A community outside of Phoenix is furious after being cut off from its municipal water supply. NBC’s Vaughn Hillyard has more on how residents in the Rio Verde Foothills are doing everything to bring water back to their homes as others question why developers continue to build on dry land.
So much is happening, both wonderful and terrible – and it matters how we tell it. We can’t erase the bad news, but to ignore the good is the route to indifference or despair
‘Did you eat something that didn’t agree with you?’ asked Bernard.
The Savage nodded. ‘I ate civilisation.’
The Machine is like an exotic gemstone unveiled before us, laid out on a cloth of black velvet. At first we gasp, then we wonder. What is this miracle? Where did it come from? Who made it? It glisters in the daylight in ways which our best artists cannot capture. The Machine glisters and it makes promises.
I will save you, it says. And then: I will become you. Entwined, we will go forward together. We have always been together. You need me.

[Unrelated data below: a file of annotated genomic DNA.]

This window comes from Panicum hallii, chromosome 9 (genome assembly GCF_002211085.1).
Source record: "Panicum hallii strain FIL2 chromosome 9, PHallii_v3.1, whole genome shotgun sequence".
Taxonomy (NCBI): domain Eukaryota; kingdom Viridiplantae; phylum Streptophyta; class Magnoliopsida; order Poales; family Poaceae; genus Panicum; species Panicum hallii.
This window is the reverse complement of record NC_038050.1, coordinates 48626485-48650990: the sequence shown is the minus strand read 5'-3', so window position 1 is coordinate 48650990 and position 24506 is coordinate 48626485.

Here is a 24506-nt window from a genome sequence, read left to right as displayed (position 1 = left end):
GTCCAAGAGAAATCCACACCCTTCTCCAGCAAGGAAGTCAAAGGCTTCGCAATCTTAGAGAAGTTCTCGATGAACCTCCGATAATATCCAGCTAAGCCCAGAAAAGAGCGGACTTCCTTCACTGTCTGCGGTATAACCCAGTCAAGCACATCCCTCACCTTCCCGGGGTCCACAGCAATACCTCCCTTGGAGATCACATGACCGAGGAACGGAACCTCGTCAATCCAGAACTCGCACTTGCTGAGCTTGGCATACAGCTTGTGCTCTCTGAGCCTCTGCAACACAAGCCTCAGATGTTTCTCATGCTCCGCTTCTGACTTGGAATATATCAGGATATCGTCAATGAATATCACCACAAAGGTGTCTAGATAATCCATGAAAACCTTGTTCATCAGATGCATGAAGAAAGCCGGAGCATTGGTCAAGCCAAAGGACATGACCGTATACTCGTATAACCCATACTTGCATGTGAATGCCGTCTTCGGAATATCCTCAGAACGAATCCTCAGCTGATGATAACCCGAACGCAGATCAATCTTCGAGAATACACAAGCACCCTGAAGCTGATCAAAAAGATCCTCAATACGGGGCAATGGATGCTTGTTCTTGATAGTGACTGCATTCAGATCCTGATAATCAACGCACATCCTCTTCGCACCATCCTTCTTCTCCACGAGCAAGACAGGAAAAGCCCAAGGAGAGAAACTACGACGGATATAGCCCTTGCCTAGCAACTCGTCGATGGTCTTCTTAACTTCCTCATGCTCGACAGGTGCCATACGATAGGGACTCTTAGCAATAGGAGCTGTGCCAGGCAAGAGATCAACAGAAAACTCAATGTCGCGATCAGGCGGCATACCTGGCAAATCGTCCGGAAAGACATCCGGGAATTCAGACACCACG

I came to this place because the Colorado River system is in a state of collapse. It is a collapse hastened by climate change but also a crisis of management. In 1922, the seven states in the river basin signed a compact splitting the Colorado equally between its upper and lower halves; later, they promised additional water to Mexico, too. Near the middle, they put Lake Powell, a reserve for the northern states, and Lake Mead, a storage node for the south. Over time, as an overheating environment has collided with overuse, the lower half — primarily Arizona and California — has taken its water as if everything were normal, straining both the logic and the legal interpretations of the compact. They have also drawn extra releases from Lake Powell, effectively borrowing straight out of whatever meager reserves the Upper Basin has managed to save there.
Added from a friend’s recommendation.
Jayanti is an Eastern Europe energy policy expert. She served for ten years as a U.S. diplomat, including as the Energy Chief at the U.S. Embassy in Kyiv, Ukraine (2018-2020), and as international energy counsel at the U.S. Department of Commerce (2020-2021). She is currently the Managing Director of Eney, a U.S.-Ukrainian decarbonization company.